Hang on to your Hanging Baskets
Plant up Your Containers with a fusion of rich winter colour
Our wonderful summer displays of Geraniums and Fuchsia have fizzled out with the first frosts. Now is the time to replenish our pots with some more interest. With winter waiting in the wings, we need colour ready to welcome us at our front door and on the patio and as we look out from our kitchen window. What better than rich vivid plants to lift us up and take us through the winter months ahead?
We are spoilt for choice. Here at the Nurseries when we run our hardy Basket and Container Workshops it is always very apparent the plants we use to brighten up the winter and spring come as a pleasant surprise. We have great fun choosing tasteful collections of plants that complement and mixing colours and tones of foliage that zing.Hardy Winter Hanging Baskets
You usually look up at a basket and down on a pot. Plant a selection of trailers or plants that drape well around the rim of the basket to fall over the sides. Ivy is an obvious and traditional choice. It comes in a number of different variations including yellows, silvers and greens.
To add to this we can safely include Thyme, which grows in a multitude of shades and has the most wonderful twinkly texture. It is high in chromium, which I was told helps balance blood sugar. It certainly makes a great tea with a bit of lemon and honey for winter colds. I include it in all my winter stews. And when roasting Chicken, a sprig of Thyme and Rosemary, of course, is essential! Thyme definitely goes in my pots and baskets.
We are limited in the amount of plants that truly trail gracefully so we improvise by planting plants with a bit of graceful fluidity when tipped up on their side. They don’t usually mind so long their feet are well planted!
Equally brilliant in baskets and pots is Gaultheria with its beautiful red berries and rosy foliage, remembering to plant it in a lime free compost which it prefers. I can also recommend using heathers. The callunas varieties also prefer ericaceous soil. If you choose to use lime hating plants it is best to use ericaceous compost. It is has a reasonably neutral ph and the pansies and other plants you select will be fine mixed together. It also gives you the opportunity to use some upright ericaceous plants like Leucothoe Scarletta with rose-red leathery leaves and Pernettia, with its lovely violet red or cranberries berries, that must be bitter as the bird are reluctant to take them.
I include Heucherella or Heucheras in almost all my baskets and containers. These are a highly collectable family of plants that have become really popular, with prominent stands in the marquee at Chelsea Flower Show. They have outstanding evergreen foliage colour. There are many shades available, rich red varieties, caramels, cinnamon, apricot, acid yellow. The variety Silver Scrolls has rich red etched or veined leaved. They are very, very colourful plants without ever having to flower. Unlike their friends the leafy Hostas the slugs leave them alone! Celebrate the simplicity of dark red and caramel foliage planted together. It will make the most wonderful planter. If you plant anything for winter it needs to be one or two of these beauties. We are defiantly growing more for next season, as they not only look good in the winter but look wonderful throughout the year.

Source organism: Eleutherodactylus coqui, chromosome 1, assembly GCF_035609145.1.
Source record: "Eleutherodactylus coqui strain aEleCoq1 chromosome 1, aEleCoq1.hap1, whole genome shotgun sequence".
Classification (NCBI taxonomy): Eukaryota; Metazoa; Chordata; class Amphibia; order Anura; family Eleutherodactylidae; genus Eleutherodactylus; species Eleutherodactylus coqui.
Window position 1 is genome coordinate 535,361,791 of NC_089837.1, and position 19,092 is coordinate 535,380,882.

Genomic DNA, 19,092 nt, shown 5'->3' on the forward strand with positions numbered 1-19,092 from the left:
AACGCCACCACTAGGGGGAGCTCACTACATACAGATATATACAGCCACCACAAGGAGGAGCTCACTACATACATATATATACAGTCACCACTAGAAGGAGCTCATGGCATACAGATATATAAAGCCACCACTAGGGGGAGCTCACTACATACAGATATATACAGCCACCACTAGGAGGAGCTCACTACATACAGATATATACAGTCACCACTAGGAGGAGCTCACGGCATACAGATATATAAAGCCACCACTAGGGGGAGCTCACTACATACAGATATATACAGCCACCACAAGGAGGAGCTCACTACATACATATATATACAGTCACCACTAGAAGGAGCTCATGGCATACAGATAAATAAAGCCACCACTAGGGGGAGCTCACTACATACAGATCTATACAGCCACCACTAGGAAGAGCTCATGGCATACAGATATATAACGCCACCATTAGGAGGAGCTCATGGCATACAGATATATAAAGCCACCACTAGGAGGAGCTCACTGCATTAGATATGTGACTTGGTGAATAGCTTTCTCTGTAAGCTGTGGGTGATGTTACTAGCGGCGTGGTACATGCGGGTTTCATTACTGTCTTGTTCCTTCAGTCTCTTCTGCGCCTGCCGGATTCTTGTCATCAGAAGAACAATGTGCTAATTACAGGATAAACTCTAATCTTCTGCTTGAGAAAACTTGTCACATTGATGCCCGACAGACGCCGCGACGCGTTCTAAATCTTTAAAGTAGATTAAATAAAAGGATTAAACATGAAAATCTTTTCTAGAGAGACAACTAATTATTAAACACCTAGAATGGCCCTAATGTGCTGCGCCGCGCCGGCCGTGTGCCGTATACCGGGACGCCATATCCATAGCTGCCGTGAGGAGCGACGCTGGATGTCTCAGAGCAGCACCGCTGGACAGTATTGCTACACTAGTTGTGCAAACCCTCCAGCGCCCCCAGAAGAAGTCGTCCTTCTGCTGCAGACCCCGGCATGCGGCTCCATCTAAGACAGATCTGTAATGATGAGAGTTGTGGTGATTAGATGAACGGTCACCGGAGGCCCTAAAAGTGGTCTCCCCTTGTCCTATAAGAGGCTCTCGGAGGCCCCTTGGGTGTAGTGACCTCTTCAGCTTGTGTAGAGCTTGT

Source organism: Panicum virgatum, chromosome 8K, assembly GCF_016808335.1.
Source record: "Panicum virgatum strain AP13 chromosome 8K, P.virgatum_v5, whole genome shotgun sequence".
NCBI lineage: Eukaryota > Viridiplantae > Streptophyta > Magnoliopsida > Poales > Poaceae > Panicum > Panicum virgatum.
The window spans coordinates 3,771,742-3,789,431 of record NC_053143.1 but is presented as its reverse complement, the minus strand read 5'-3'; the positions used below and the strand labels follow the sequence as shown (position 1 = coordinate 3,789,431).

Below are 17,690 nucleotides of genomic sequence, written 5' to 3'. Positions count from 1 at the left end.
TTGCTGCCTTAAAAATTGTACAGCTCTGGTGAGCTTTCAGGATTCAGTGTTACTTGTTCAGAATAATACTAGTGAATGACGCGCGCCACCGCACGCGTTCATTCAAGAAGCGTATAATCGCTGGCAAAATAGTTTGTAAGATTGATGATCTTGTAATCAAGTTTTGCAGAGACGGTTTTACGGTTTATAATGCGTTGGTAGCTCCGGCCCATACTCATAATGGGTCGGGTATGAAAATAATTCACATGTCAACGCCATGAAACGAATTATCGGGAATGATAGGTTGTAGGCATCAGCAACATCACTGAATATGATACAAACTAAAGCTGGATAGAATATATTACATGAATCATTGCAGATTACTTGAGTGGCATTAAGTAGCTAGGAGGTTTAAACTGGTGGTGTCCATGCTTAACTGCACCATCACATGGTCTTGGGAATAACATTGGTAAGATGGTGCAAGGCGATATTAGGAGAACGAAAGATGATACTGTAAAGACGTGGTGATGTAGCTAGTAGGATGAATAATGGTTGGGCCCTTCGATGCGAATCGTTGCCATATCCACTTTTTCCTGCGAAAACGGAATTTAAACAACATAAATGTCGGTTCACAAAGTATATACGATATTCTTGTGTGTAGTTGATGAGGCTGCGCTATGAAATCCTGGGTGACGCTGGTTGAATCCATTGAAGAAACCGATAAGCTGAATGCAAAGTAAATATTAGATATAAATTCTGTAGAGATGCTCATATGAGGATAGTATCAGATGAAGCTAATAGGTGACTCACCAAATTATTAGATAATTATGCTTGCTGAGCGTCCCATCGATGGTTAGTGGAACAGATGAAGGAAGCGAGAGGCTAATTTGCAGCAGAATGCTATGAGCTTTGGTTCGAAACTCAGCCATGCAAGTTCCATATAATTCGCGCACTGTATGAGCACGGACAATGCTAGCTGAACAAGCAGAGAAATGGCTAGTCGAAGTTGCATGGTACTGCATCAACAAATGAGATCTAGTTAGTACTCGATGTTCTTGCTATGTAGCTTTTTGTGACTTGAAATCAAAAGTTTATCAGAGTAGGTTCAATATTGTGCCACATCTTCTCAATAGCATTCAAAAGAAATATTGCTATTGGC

|Heuchera Lime Marmalade|
I mentioned Rosemary. Prostrate varieties weep beautifully over the rim of a basket or tub and more rigid up right varieties look perfect often as a centre piece. Another plant for all that looks good in all seasons.
Purple sage is another favourite herb I frequently plant in winter pots. The tinge of purple is great and it’s a sturdy variety well tested by the RHS who have given it a merit award. Sage is also indispensable in my kitchen. I could not cook any pork without throwing a sprig in the roasting tin. I believe herbalist view it as natures own HRT. It is clearly a great plant. I often plant it alone in rich toned salt glazed fluted pots. Small Sage plants mix brilliantly in containers with other herbs and evergreens.
Young evergreens in an array of colours will grace winter containers and basket beautifully from little Hebes to yellow Choisyas. I mentioned my favourite winter herbs but I am happy to plant these in my fusion baskets and pot selections of evergreen grasses, ferns and lax conifers, in containers all together. Adding a few final pansies or violas to pots, I feel is a little like adding the accessories to an outfit, curtains or cushions to a room, the finishing touches.
I should just point out; through winter plants are almost dormant. The basket and tubs we plant can be quite full because they are not going to try and out grow into each other.
Pot them into a good compost. Use a muti-purpose with added John Innes, Rose Tree and Shrub or Ericaceous, as required. Keep them moist but not waterlogged. Don’t rely on drizzly days, pots are often sheltered from rain by the house and beware of drying windy days. Selecting ericaceous compost for your winter container is often the best all round choice as most of the plants will grow in standard compost or ericacous and you are then not limited with your planting and the exciting ericaceous choices available.
In the late spring everything in our containers can be transplanted into the garden. They are actually a very good investment as we have all the pleasure of their colour while it is dull and there is no waste when its time to refill the pots next spring with Geraniums. The plants will continue to flourish in our borders.